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Failure to file a revised costs budget

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Posted by Jennifer Rhind on 24 February 2015

Jennifer Rhind Solicitor

The recent High Court decision in Simpson v MGN Limited and another [2015] EWHC 126 (QB), has highlighted that a failure to submit a revised costs budget to cover the costs of a trial of a preliminary issue and a failure to serve a costs statement upon the opponent will not necessary mean that costs are assessed at nil.

This was in relation to a preliminary issue hearing in a defamation claim brought by Daniel Simpson, a Premier League footballer, against the Daily Mirror. The hearing dealt with what defamatory meanings were borne by the words complained of, the Claimant’s application to strike out the defence of justification and the Defendant’s cross-application for permission to amend their pleaded defence of justification. The Claimant was successful with his application. 

The Claimant applied for an order for costs in the sum of £24,096.20 inclusive of VAT. The Defendant argued that the Claimant should not be entitled to any costs as (i) the Claimant’s approved costs budget did not include any sum in respect of the applications and there was no good reason to depart from the budget and (ii) the Claimant had failed to serve the costs schedule on the Defendant.

Preliminary issues

At a Case Management Conference (“CMC”), the Master refused the Claimant’s application for a trial of the preliminary issues  but did not rule out that there might be such an order in the future. In respect of costs budgets, the Claimant had agreed the Defendant’s costs budget which included a figure for dealing with the Claimant’s preliminary issue application.  The Claimant’s served an amended costs budget on the day of the CMC which included a contingent cost for the preliminary issue but was contested by the Defendant.

The Master recorded that the Defendant’s costs budget was agreed including the contingent cost for the preliminary issue. The Claimant’s costs budget was approved, however, in the Master’s table detailing the various phases of litigation, next to contingencies, the Master wrote “N/A”. The Claimant’s figure for the contingent cost of the preliminary issue was neither approved nor agreed but neither was it disapproved.

The Claimant made his application; the Defendant pointed out that a revised costs budget should be submitted; the Claimant served an amended costs budget but the Defendant failed to comment upon this until 2 days before the hearing stating that they did not agree to the Claimant’s proposed costs for dealing with the preliminary issue. The Claimant’s solicitors failed to submit the amended costs budget to the Court.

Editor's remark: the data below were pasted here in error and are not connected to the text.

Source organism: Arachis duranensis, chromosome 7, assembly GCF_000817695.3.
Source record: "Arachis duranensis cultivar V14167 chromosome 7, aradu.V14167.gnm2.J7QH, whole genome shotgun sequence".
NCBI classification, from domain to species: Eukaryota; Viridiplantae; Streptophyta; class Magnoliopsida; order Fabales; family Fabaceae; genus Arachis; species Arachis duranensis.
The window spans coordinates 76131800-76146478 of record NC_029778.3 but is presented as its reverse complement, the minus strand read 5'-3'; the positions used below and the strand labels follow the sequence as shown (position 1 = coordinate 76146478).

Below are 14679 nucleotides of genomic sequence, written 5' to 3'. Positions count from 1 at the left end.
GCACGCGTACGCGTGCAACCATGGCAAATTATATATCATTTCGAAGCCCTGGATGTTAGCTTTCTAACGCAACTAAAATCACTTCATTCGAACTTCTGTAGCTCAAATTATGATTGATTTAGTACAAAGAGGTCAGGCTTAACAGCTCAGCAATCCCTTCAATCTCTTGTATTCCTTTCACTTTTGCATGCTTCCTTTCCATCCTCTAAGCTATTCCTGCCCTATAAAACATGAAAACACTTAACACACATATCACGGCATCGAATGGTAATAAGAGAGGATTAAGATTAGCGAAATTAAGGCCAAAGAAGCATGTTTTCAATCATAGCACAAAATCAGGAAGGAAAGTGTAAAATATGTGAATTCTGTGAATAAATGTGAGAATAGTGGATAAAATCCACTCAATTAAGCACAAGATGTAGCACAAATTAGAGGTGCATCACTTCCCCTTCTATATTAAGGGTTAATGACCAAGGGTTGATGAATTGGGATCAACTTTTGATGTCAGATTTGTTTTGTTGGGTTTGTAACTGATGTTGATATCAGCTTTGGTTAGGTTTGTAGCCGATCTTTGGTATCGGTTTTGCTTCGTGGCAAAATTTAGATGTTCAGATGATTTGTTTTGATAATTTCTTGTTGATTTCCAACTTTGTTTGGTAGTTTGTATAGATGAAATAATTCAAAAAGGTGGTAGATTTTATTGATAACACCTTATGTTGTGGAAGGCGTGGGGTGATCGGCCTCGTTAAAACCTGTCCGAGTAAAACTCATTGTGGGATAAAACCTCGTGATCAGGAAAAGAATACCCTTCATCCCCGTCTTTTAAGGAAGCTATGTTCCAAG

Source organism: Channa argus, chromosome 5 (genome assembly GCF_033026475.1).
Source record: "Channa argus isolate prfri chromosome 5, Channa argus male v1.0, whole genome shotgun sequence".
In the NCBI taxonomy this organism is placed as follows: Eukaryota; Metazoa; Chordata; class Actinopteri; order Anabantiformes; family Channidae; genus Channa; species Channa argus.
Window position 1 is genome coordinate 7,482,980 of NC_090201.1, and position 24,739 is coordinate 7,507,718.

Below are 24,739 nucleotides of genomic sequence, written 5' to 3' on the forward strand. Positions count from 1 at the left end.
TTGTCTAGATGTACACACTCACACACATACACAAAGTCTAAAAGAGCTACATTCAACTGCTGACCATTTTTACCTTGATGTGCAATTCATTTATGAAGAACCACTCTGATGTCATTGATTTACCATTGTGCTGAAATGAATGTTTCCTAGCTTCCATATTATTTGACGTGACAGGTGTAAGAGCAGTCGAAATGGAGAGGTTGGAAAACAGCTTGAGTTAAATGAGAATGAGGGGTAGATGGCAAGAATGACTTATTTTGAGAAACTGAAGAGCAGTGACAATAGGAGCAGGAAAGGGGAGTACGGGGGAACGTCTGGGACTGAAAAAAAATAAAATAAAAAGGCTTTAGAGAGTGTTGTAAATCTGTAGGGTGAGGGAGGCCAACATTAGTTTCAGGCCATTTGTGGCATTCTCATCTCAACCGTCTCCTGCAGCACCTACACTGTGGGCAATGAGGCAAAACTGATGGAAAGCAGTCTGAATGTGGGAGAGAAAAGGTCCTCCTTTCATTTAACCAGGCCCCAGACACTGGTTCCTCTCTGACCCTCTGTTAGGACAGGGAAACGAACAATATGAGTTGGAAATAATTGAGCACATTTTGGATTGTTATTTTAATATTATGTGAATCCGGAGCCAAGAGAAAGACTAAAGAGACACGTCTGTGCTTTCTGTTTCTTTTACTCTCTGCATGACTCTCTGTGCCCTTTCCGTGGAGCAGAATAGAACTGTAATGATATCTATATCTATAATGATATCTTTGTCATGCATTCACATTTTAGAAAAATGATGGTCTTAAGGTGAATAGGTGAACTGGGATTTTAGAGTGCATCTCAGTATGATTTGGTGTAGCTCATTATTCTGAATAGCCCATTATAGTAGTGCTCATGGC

In addition, the Claimant prepared and filed at Court a costs schedule in preparation for the hearing but failed to file this upon the Defendant. 

The decision

Mr Justice Warby disagreed with the Defendant that the relevant sanction for either of the Claimant’s failures was to assess the Claimant’s costs at nil, however, he did ensure that his decision took into account the fact the Claimant had failed to comply with the Court rules and in particular, that the failure to serve the costs schedule on the Defendant had caused unnecessary delay and costs.

Mr Justice Warby held that there was good reason to depart from the approved budget as the Claimant had included a contingent cost for dealing with the preliminary issue but the Master had not approved or disapproved his figure; there was an imbalance between the parties as the Defendant’s contingent cost for this had been agreed and the Claimant’s did submit a revised costs budget for the Defendant’s consideration but the Defendant’s failed to co-operate by leaving it so late to respond to the same. 

The Claimant recovered 90% of the costs which would have been approved as reasonable if he had submitted his costs budget less a deduction to reflect the additional costs that had been incurred by the Defendant as a result of the Claimant’s failures to file the amended costs budget at Court and for failing to serve the costs statement upon the Defendant.

About the author

Jennifer is a solicitor in the commercial litigation department.

Jennifer Rhind

Jennifer is a solicitor in the commercial litigation department.

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